I alternated between pages of drawing with pen and then painting them. This was so I could complete pages for the review. Otherwise, I would have done all the pen drawing and then all the painting. I used the pen to establish outlines, suggest values, and to add detail and texture.
I kept the painting simple, alternating between earth colors for wombat and his tunnels, and bright, bold colors for the fairgrounds. You can see some of this process in my review of the ZigZag book.
Given the number of pages I had, I wrote this at the level of a young child’s book. I stated the action simply. Diggory loved this, he did that, and then he did this. Occasionally, he had a thought, when I wanted to add an extra bit of whimsy or humor.
I’m sorry I didn’t get scans of my hand-printed text. I ran out of time, and my husband took the book to work before I could do so.
Since I was short on time, I printed out the text to the size that would fit the space available and used a light-box to help me mark off the spacing. I just used block lettering – nothing fancy.
I suspect that many of you are looking at my artwork, and either feeling you couldn’t do anything like that, or that you could do so much better. We do love to compare ourselves to others, for better or worse.
My story choices were based on what I felt was my artistic ability. I was also doing some testing for the review, as well as challenging myself to stretch a bit past my comfort zone. I’m not entirely happy with the cotton candy pages, but I am very satisfied with the book as a whole. I enjoyed the challenge of stretching myself just a bit and learning along the way.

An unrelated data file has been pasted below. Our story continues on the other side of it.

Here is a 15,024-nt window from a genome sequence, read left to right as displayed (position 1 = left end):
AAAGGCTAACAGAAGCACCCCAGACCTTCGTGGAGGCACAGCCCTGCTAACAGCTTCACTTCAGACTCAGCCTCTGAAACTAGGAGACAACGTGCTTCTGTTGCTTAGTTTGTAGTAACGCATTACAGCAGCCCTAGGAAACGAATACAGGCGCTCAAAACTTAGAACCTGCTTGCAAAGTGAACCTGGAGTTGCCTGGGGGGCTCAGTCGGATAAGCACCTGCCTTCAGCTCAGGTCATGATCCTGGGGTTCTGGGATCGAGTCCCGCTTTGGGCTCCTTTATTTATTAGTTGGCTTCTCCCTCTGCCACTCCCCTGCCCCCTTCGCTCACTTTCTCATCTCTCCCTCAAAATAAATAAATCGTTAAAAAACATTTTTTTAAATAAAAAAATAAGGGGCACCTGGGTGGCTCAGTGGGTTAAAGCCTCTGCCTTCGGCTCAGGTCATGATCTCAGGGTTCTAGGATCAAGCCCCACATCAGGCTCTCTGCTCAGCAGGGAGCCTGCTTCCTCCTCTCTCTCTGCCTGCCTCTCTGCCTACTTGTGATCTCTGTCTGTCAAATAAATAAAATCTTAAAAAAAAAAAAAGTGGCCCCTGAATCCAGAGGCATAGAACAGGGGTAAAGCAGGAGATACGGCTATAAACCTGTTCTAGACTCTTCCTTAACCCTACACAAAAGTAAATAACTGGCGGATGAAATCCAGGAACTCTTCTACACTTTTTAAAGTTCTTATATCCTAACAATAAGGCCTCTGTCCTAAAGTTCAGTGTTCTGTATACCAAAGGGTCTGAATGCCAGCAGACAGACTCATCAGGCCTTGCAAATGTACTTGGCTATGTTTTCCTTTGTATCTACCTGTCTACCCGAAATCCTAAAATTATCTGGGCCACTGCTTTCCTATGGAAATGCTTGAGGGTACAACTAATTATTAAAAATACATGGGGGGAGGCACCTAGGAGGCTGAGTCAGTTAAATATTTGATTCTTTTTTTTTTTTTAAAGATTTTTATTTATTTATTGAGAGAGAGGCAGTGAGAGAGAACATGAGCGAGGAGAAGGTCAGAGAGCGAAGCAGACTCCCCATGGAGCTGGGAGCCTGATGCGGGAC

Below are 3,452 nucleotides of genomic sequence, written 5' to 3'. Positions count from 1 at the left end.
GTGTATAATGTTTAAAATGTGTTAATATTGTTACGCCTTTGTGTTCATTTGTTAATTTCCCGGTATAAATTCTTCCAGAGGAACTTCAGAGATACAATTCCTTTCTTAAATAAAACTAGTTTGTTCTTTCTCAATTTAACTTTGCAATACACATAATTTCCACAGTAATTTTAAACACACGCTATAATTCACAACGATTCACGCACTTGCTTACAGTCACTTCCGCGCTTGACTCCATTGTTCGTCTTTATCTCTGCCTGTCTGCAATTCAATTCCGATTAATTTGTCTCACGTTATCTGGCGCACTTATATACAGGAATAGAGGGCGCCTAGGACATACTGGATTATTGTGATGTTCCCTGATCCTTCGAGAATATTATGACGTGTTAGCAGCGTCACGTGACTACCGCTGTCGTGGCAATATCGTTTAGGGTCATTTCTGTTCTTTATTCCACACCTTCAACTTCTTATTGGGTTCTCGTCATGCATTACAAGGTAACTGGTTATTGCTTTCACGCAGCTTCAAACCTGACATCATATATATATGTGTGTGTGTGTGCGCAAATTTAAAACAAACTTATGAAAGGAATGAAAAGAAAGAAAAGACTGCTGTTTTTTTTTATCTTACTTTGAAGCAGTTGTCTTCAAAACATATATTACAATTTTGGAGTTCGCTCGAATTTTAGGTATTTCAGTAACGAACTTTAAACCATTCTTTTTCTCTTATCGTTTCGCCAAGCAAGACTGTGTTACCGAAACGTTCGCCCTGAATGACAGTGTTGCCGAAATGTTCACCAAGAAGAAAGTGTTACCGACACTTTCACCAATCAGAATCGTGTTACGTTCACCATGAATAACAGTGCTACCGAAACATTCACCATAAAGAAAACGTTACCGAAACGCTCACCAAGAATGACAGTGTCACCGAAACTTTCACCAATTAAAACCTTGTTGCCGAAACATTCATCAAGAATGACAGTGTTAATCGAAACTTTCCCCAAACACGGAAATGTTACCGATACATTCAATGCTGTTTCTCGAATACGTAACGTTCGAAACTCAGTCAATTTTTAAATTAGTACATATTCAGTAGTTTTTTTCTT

Please don’t feel you have to compete or compare. If you decide to try a storybook, make choices based on your strengths – not mine! If you mostly paint doodle-y flowers and butterflies, write a story about flowers and butterflies. Don’t fear the stick figure. They can be quite charming. Collage, stamps and stencils are perfectly okay if you are making something fun for yourself or as a gift.
Fun is the operative word. Feel free to be outrageous – logic need not apply.
No art supplies were harmed in the making of this book, but plenty were used.
- Hahnemühle ZigZag Book
- Hahnemühle Sketch Diary A5 (8.3×5.8 inches) 120gsm 60 Sheet
- Hahnemühle Hand Lettering Block A5 (8.3×5.8 inches) 170gsm 25 Sheets
- Zebra Zensations Technical Pens
- Zebra Sarasa Fineliner Pens
- Da Vinci Watercolors
- Princeton Neptune Quill Size 4
- Princeton Velvetouch Long Round Size 6
- Molotow GRAFX Masking Fluid Pump Marker, 2mm
- Pebeo Drawing Gum High Precision Masking Fluid Marker Pen 0.7mm